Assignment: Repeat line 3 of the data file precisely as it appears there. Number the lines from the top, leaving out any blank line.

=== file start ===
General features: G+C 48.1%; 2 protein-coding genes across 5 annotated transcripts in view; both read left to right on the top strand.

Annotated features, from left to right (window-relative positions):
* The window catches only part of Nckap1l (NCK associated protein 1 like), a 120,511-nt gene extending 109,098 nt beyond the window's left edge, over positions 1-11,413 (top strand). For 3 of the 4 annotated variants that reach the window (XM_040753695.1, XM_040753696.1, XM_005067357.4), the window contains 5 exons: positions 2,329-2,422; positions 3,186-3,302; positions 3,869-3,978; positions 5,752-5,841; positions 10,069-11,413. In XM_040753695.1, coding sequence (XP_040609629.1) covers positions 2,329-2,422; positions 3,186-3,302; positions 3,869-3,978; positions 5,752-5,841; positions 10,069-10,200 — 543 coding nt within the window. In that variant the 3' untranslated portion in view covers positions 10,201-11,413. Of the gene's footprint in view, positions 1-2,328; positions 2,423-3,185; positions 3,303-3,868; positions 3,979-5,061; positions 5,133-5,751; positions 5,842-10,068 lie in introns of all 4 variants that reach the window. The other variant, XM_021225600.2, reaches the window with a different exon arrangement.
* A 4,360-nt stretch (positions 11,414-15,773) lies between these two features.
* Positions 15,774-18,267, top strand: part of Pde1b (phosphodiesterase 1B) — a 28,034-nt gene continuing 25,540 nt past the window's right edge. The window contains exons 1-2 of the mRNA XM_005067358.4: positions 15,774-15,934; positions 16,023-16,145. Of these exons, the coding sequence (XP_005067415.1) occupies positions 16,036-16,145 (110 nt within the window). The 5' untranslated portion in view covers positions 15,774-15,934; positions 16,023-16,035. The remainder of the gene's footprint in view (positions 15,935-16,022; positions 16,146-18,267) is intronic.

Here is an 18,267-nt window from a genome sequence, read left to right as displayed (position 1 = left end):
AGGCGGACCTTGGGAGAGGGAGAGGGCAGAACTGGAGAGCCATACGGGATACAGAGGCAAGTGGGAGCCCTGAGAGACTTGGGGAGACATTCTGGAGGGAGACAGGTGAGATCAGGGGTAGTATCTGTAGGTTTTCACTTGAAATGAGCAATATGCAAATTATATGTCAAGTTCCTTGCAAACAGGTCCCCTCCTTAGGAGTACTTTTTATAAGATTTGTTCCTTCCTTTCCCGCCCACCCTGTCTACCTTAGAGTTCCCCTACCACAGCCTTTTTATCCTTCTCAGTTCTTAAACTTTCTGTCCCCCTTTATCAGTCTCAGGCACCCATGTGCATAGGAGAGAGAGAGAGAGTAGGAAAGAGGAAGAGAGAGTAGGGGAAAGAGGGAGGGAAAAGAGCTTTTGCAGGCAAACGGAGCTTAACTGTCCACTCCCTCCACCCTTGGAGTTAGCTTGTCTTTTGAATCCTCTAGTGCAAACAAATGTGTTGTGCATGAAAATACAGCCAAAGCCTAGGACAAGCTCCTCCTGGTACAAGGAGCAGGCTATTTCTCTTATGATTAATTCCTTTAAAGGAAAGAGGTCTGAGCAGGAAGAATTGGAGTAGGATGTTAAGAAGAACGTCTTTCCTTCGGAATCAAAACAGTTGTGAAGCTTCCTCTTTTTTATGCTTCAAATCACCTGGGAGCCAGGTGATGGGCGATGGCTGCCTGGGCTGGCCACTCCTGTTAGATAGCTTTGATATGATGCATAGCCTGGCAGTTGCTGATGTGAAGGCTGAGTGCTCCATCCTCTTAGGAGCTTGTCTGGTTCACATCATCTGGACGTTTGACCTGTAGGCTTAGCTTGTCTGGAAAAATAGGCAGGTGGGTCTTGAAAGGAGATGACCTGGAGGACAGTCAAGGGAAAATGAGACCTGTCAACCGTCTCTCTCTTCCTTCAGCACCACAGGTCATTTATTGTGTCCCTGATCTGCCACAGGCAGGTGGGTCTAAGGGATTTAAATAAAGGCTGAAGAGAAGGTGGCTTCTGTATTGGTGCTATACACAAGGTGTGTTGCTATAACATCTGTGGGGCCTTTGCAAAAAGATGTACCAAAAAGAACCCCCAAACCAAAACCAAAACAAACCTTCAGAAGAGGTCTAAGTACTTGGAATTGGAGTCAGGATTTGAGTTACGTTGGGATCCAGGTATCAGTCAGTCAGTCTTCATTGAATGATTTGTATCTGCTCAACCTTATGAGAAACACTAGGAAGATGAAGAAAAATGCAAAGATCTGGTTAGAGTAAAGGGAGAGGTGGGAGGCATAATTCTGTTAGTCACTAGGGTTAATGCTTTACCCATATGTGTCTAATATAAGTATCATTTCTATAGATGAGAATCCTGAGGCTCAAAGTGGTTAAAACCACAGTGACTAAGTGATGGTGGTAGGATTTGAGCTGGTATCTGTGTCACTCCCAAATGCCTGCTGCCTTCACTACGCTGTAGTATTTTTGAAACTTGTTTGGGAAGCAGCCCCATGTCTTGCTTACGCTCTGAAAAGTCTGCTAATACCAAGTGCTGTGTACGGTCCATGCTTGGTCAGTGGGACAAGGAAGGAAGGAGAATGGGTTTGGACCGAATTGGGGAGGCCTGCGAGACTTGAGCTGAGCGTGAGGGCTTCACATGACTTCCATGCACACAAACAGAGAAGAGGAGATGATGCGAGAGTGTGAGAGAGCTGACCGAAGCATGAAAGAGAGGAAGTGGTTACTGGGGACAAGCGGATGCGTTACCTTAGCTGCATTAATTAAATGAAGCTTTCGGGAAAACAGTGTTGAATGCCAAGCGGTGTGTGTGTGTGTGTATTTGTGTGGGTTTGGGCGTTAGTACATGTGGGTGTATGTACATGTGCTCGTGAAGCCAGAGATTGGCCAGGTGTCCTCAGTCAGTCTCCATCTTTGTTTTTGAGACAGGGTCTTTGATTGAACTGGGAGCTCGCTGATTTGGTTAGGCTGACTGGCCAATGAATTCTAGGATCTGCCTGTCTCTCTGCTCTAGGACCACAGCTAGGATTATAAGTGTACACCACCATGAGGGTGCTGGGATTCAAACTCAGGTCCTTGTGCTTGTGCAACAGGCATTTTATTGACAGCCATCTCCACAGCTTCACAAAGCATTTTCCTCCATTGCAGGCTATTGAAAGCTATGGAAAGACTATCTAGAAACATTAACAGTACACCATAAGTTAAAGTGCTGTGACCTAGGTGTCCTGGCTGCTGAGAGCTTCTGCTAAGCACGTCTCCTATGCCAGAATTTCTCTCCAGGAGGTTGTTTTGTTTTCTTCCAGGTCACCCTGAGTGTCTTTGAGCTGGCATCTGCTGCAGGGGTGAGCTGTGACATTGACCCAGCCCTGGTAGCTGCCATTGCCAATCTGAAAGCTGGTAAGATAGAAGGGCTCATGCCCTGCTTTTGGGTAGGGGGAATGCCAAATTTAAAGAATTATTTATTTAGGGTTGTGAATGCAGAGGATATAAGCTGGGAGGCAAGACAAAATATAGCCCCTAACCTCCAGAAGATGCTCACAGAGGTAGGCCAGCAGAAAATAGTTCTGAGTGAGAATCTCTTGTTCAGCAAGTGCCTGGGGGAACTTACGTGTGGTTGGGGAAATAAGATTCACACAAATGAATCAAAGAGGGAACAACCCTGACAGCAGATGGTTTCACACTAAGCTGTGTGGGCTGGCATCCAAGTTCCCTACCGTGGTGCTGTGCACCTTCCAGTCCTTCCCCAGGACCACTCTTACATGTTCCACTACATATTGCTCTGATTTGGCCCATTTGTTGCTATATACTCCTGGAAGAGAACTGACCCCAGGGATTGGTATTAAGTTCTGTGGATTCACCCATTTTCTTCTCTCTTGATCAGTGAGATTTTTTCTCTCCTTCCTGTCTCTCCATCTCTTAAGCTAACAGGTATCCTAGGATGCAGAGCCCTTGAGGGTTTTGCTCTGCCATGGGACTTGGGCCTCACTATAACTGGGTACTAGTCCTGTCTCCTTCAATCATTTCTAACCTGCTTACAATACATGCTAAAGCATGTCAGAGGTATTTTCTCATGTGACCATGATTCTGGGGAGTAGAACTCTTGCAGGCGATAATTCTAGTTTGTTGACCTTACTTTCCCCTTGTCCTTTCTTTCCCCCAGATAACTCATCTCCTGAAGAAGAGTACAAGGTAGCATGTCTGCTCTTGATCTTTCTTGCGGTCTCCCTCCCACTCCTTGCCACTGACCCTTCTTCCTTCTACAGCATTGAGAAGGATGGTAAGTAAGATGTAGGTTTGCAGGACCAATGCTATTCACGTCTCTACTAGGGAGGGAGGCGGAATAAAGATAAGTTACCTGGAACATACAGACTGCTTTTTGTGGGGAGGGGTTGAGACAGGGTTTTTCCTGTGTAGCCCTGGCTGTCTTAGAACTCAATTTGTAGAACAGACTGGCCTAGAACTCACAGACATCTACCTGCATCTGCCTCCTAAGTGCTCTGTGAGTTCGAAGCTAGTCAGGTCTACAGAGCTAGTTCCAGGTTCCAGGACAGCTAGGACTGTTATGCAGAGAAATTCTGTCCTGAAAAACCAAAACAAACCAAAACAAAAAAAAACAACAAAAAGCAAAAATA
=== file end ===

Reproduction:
* The window catches only part of Nckap1l (NCK associated protein 1 like), a 120,511-nt gene extending 109,098 nt beyond the window's left edge, over positions 1-11,413 (top strand). For 3 of the 4 annotated variants that reach the window (XM_040753695.1, XM_040753696.1, XM_005067357.4), the window contains 5 exons: positions 2,329-2,422; positions 3,186-3,302; positions 3,869-3,978; positions 5,752-5,841; positions 10,069-11,413. In XM_040753695.1, coding sequence (XP_040609629.1) covers positions 2,329-2,422; positions 3,186-3,302; positions 3,869-3,978; positions 5,752-5,841; positions 10,069-10,200 — 543 coding nt within the window. In that variant the 3' untranslated portion in view covers positions 10,201-11,413. Of the gene's footprint in view, positions 1-2,328; positions 2,423-3,185; positions 3,303-3,868; positions 3,979-5,061; positions 5,133-5,751; positions 5,842-10,068 lie in introns of all 4 variants that reach the window. The other variant, XM_021225600.2, reaches the window with a different exon arrangement.